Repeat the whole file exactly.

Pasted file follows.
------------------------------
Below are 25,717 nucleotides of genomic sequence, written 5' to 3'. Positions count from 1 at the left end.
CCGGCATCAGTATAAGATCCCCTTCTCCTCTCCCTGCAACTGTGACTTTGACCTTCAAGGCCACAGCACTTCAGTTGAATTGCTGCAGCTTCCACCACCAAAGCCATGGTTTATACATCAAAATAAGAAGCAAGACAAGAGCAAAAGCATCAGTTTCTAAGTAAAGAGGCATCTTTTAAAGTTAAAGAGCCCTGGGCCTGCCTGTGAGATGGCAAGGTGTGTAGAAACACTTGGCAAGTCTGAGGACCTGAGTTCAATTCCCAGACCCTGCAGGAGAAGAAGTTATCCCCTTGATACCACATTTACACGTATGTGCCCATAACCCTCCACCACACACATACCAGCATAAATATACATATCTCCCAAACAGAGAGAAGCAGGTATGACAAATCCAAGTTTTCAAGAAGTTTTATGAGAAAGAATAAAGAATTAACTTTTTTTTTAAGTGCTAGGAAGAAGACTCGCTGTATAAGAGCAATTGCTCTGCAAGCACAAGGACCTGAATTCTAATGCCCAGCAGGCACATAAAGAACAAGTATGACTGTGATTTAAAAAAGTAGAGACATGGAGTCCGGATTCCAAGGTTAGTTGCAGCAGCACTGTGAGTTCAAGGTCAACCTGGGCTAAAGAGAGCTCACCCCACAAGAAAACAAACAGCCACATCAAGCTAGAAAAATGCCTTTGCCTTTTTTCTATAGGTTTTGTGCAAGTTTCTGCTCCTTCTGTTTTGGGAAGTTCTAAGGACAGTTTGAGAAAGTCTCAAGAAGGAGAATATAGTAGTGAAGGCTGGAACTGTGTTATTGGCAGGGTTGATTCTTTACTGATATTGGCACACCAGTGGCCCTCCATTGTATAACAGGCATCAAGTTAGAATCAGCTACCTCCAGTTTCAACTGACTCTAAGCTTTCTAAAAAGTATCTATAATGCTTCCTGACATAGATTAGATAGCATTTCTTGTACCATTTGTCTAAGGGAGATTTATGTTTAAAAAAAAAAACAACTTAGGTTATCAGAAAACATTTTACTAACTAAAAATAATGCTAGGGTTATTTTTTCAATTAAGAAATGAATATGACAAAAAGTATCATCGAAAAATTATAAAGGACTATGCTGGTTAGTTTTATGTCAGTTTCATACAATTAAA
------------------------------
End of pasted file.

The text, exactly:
Below are 25,717 nucleotides of genomic sequence, written 5' to 3'. Positions count from 1 at the left end.
CCGGCATCAGTATAAGATCCCCTTCTCCTCTCCCTGCAACTGTGACTTTGACCTTCAAGGCCACAGCACTTCAGTTGAATTGCTGCAGCTTCCACCACCAAAGCCATGGTTTATACATCAAAATAAGAAGCAAGACAAGAGCAAAAGCATCAGTTTCTAAGTAAAGAGGCATCTTTTAAAGTTAAAGAGCCCTGGGCCTGCCTGTGAGATGGCAAGGTGTGTAGAAACACTTGGCAAGTCTGAGGACCTGAGTTCAATTCCCAGACCCTGCAGGAGAAGAAGTTATCCCCTTGATACCACATTTACACGTATGTGCCCATAACCCTCCACCACACACATACCAGCATAAATATACATATCTCCCAAACAGAGAGAAGCAGGTATGACAAATCCAAGTTTTCAAGAAGTTTTATGAGAAAGAATAAAGAATTAACTTTTTTTTTAAGTGCTAGGAAGAAGACTCGCTGTATAAGAGCAATTGCTCTGCAAGCACAAGGACCTGAATTCTAATGCCCAGCAGGCACATAAAGAACAAGTATGACTGTGATTTAAAAAAGTAGAGACATGGAGTCCGGATTCCAAGGTTAGTTGCAGCAGCACTGTGAGTTCAAGGTCAACCTGGGCTAAAGAGAGCTCACCCCACAAGAAAACAAACAGCCACATCAAGCTAGAAAAATGCCTTTGCCTTTTTTCTATAGGTTTTGTGCAAGTTTCTGCTCCTTCTGTTTTGGGAAGTTCTAAGGACAGTTTGAGAAAGTCTCAAGAAGGAGAATATAGTAGTGAAGGCTGGAACTGTGTTATTGGCAGGGTTGATTCTTTACTGATATTGGCACACCAGTGGCCCTCCATTGTATAACAGGCATCAAGTTAGAATCAGCTACCTCCAGTTTCAACTGACTCTAAGCTTTCTAAAAAGTATCTATAATGCTTCCTGACATAGATTAGATAGCATTTCTTGTACCATTTGTCTAAGGGAGATTTATGTTTAAAAAAAAAAACAACTTAGGTTATCAGAAAACATTTTACTAACTAAAAATAATGCTAGGGTTATTTTTTCAATTAAGAAATGAATATGACAAAAAGTATCATCGAAAAATTATAAAGGACTATGCTGGTTAGTTTTATGTCAGTTTCATACAATTAAA